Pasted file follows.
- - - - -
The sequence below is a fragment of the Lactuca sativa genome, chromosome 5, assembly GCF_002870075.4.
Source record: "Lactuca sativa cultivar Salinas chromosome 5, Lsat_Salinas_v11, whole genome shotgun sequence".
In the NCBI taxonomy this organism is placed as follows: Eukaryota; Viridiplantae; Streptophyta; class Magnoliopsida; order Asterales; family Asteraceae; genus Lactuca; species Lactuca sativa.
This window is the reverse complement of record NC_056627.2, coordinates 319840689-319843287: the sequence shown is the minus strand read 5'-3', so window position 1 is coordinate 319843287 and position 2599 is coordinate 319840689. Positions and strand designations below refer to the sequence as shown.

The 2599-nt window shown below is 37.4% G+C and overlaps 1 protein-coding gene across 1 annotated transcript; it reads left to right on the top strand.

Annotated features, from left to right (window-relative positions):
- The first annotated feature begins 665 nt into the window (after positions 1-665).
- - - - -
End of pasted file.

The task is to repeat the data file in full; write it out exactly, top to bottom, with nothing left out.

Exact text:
The sequence below is a fragment of the Lactuca sativa genome, chromosome 5, assembly GCF_002870075.4.
Source record: "Lactuca sativa cultivar Salinas chromosome 5, Lsat_Salinas_v11, whole genome shotgun sequence".
In the NCBI taxonomy this organism is placed as follows: Eukaryota; Viridiplantae; Streptophyta; class Magnoliopsida; order Asterales; family Asteraceae; genus Lactuca; species Lactuca sativa.
This window is the reverse complement of record NC_056627.2, coordinates 319840689-319843287: the sequence shown is the minus strand read 5'-3', so window position 1 is coordinate 319843287 and position 2599 is coordinate 319840689. Positions and strand designations below refer to the sequence as shown.

The 2599-nt window shown below is 37.4% G+C and overlaps 1 protein-coding gene across 1 annotated transcript; it reads left to right on the top strand.

Annotated features, from left to right (window-relative positions):
- The first annotated feature begins 665 nt into the window (after positions 1-665).